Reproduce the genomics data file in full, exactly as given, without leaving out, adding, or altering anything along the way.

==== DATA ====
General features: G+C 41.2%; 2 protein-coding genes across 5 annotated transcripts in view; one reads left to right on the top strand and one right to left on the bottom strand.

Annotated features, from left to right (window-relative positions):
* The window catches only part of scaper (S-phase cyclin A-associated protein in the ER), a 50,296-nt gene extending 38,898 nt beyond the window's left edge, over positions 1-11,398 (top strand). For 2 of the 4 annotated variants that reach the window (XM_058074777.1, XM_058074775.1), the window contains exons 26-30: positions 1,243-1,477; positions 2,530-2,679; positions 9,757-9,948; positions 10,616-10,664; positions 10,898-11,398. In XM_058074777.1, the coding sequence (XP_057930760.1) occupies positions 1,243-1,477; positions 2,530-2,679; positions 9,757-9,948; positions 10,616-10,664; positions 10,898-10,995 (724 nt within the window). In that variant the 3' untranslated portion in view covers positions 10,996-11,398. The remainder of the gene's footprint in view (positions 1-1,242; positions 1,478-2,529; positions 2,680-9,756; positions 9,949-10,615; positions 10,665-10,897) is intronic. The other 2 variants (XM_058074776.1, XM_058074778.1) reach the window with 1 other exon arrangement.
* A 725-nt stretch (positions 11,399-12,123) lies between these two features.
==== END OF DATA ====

General features: G+C 41.2%; 2 protein-coding genes across 5 annotated transcripts in view; one reads left to right on the top strand and one right to left on the bottom strand.

Annotated features, from left to right (window-relative positions):
* The window catches only part of scaper (S-phase cyclin A-associated protein in the ER), a 50,296-nt gene extending 38,898 nt beyond the window's left edge, over positions 1-11,398 (top strand). For 2 of the 4 annotated variants that reach the window (XM_058074777.1, XM_058074775.1), the window contains exons 26-30: positions 1,243-1,477; positions 2,530-2,679; positions 9,757-9,948; positions 10,616-10,664; positions 10,898-11,398. In XM_058074777.1, the coding sequence (XP_057930760.1) occupies positions 1,243-1,477; positions 2,530-2,679; positions 9,757-9,948; positions 10,616-10,664; positions 10,898-10,995 (724 nt within the window). In that variant the 3' untranslated portion in view covers positions 10,996-11,398. The remainder of the gene's footprint in view (positions 1-1,242; positions 1,478-2,529; positions 2,680-9,756; positions 9,949-10,615; positions 10,665-10,897) is intronic. The other 2 variants (XM_058074776.1, XM_058074778.1) reach the window with 1 other exon arrangement.
* A 725-nt stretch (positions 11,399-12,123) lies between these two features.